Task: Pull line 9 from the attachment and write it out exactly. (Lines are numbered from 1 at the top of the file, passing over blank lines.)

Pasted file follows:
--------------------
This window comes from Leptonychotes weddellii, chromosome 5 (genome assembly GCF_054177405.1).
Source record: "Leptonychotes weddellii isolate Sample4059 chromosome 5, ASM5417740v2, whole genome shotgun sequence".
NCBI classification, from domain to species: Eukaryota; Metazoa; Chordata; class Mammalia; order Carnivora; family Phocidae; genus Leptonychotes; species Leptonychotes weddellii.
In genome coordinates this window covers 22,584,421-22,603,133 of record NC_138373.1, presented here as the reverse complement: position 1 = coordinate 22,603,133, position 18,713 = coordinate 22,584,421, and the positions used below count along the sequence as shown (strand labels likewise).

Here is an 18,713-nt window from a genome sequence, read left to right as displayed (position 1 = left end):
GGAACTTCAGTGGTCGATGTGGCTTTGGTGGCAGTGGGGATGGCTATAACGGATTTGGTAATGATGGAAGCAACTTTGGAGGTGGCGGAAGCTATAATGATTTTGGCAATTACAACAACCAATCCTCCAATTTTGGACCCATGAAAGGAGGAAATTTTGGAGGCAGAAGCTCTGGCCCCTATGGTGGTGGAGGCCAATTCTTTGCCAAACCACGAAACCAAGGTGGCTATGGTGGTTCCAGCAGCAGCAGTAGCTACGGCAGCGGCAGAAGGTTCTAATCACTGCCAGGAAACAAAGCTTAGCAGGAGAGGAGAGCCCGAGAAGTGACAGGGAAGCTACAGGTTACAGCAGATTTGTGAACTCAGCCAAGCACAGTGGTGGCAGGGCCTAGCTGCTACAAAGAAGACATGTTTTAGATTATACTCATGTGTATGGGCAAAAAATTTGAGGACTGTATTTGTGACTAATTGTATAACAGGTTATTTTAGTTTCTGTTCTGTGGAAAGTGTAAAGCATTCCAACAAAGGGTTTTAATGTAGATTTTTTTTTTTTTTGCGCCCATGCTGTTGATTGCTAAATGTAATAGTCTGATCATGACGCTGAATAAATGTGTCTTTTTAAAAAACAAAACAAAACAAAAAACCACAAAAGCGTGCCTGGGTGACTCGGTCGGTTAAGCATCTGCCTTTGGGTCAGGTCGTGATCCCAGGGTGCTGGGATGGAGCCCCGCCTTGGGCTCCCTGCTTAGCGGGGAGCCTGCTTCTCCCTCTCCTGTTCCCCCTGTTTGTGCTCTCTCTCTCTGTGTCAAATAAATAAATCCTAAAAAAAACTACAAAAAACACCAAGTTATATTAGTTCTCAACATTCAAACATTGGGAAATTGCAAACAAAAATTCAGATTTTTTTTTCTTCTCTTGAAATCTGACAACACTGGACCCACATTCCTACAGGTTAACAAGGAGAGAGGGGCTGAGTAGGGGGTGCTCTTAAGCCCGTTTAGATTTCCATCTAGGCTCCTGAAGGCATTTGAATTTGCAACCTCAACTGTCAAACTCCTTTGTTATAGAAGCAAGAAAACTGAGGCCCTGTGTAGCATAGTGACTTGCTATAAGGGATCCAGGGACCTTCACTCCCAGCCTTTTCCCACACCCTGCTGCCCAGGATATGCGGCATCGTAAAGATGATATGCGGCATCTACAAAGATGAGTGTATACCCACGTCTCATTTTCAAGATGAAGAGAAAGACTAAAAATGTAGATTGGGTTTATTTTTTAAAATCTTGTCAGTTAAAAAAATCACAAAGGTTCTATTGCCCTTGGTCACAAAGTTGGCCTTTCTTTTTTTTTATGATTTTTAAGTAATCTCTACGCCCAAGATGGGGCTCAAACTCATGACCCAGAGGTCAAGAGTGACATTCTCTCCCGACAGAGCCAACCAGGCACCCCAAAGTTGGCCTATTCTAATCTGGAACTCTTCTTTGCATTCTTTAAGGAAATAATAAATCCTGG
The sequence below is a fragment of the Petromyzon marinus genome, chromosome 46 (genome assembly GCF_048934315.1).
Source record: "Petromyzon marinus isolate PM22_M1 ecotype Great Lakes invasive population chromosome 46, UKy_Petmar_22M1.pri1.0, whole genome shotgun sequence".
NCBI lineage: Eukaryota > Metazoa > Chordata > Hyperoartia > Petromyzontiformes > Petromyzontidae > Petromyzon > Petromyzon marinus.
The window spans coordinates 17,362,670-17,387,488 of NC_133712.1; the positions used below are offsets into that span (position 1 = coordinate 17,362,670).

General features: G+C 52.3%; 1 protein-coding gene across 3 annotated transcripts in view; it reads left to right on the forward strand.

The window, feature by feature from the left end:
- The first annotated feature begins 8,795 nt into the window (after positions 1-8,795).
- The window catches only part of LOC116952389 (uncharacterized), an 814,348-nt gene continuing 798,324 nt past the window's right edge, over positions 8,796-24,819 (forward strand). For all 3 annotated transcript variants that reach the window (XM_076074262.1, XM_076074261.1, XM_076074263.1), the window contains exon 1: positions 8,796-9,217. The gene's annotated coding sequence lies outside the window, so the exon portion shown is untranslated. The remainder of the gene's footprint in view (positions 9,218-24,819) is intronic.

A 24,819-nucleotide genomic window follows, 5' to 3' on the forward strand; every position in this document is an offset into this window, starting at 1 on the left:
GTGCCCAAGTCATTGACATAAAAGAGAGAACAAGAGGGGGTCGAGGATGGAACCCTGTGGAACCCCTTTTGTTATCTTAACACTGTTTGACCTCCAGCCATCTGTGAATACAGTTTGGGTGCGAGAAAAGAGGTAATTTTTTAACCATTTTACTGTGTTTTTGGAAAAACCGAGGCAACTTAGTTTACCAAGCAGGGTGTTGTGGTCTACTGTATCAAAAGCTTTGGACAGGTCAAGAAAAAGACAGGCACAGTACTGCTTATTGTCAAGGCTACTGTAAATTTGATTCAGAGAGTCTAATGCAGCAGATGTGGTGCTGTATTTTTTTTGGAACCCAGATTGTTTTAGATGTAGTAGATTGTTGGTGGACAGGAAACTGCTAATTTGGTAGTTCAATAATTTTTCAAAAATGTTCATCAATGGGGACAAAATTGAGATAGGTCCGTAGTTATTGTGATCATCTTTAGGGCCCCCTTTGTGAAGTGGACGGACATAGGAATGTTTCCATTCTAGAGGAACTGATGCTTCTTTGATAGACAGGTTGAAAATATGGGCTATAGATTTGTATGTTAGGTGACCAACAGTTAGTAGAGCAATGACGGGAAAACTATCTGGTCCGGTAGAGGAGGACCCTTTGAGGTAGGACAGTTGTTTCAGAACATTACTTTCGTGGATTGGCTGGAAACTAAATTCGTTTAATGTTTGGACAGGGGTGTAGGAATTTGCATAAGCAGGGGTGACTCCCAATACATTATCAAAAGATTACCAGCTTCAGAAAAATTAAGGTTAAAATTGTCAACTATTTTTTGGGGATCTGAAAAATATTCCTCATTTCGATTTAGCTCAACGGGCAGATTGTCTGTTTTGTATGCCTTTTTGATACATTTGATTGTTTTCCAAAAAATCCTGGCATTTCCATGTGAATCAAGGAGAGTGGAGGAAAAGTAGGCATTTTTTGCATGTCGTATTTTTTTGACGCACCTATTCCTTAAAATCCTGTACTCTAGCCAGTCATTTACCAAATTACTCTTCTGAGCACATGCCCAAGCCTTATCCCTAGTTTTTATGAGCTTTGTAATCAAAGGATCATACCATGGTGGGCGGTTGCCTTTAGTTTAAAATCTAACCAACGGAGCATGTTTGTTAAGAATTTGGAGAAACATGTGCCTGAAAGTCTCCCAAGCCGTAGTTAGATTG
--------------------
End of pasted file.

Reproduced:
NCBI lineage: Eukaryota > Metazoa > Chordata > Hyperoartia > Petromyzontiformes > Petromyzontidae > Petromyzon > Petromyzon marinus.